"What you're seeing here is a very important step in the right direction. But it's one step, and we have to follow the journey out to the very end, which is preventing metastasis as well as preventing cell division."
- Dr. Larry Norton, Memorial Sloan Kettering Cancer Center
The story of this drug illustrates the challenging road that connects a fundamental discovery in biology to a pill that can make a difference.
This pill's story began years ago in academic labs that were churning out the basic science that explains biology but rarely makes the headlines. Scientists who were trying to understand how healthy cells divide uncovered one critical step in that process, a step controlled by a set of enzymes known (for short) as CDK4/6.
"Last month, thousands of Marines and their families were blocked in federal court from pursuing their claim that the government had given them cancer. The decision, involving people exposed to contaminated drinking water while stationed at Camp Lejeune, a base in North Carolina, didn’t consider the science.
The genetic mutations that cause cancer can take decades to manifest themselves, far longer than the North Carolina statute of repose allowed. But the laws we cobble together often trump those of science. And even when legal obstacles can be overcome, a link between a cancer and environmental pollutants is exceedingly difficult to establish, whether in a laboratory or a court of law….
Especially puzzling were some 80 Lejeune veterans who came forward with diagnoses of male breast cancer, some at an unusually early age. The annual incidence of this condition is about 1.4 cases per 100,000 men — about 1 percent of the rate for women."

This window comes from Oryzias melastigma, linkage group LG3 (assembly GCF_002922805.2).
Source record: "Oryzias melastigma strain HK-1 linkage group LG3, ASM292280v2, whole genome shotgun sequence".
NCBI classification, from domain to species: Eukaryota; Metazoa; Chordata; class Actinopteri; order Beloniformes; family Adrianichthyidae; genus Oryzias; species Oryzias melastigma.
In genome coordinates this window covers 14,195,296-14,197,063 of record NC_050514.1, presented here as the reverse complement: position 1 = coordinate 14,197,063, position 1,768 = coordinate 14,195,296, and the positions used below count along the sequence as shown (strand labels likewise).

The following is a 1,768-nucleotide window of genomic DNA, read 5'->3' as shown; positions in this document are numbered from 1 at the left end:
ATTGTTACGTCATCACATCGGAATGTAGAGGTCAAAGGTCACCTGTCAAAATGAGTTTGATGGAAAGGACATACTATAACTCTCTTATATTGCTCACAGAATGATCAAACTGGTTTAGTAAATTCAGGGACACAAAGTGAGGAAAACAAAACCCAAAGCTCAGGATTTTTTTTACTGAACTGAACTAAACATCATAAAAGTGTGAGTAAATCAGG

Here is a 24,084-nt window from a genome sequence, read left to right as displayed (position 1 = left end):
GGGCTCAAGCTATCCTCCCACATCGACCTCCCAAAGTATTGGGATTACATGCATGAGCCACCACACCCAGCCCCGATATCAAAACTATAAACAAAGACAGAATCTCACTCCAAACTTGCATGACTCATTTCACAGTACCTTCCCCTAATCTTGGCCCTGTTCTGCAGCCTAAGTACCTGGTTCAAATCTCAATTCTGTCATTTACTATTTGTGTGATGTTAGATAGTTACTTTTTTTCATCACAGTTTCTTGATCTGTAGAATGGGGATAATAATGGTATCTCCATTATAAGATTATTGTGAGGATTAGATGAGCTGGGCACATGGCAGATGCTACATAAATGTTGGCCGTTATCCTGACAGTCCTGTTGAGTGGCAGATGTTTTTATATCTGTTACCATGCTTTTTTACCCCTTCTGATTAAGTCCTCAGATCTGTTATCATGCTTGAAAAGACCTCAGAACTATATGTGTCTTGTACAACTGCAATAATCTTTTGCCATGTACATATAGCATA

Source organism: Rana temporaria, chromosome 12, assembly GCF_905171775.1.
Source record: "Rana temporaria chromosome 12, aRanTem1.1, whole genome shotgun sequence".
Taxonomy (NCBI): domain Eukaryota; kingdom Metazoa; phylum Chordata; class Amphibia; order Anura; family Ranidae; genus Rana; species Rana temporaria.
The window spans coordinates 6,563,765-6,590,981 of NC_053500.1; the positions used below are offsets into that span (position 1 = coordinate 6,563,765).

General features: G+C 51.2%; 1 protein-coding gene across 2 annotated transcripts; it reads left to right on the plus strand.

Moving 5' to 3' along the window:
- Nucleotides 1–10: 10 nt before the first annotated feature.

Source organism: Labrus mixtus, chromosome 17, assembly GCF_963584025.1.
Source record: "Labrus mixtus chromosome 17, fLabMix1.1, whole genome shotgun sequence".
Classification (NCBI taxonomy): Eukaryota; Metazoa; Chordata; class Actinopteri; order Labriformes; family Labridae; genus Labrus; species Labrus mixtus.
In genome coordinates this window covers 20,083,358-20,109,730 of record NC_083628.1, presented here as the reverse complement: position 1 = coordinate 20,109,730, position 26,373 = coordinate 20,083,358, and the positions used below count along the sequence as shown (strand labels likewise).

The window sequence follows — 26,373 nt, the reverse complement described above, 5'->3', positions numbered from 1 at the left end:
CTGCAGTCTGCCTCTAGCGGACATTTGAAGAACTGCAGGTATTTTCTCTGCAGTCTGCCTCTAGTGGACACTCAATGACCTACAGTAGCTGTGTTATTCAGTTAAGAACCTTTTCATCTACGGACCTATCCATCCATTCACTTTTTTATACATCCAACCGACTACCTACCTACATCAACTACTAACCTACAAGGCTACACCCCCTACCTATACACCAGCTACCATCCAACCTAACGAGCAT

Susan Zager's insight:
This is shocking. There's no reason these marines and their families should be blocked by the court. because of the claim by the court of appeals that it "had come too late." This article brings about the important science being missed and how we hope that this case can come to life with the right legal action to bring life to this important case.
The biotech company, the subject of a 2013 Supreme Court ruling that genes cannot be patented, said it was giving up trying to stop other companies from offering tests.
Susan Zager's insight:
According to the article, "Settlements have been reached with LabCorp, Invitae and Pathway Genomics. Mr. Rogers said Myriad was in talks with Ambry, Quest Diagnostics, GeneDx and Counsyl." It's about time!
A new analysis shows that many women with breast cancer may lack knowledge regarding their illness. In fact, the findings show how minority patients may be less likely than others to know and report accurate information about their tumors' characteristics.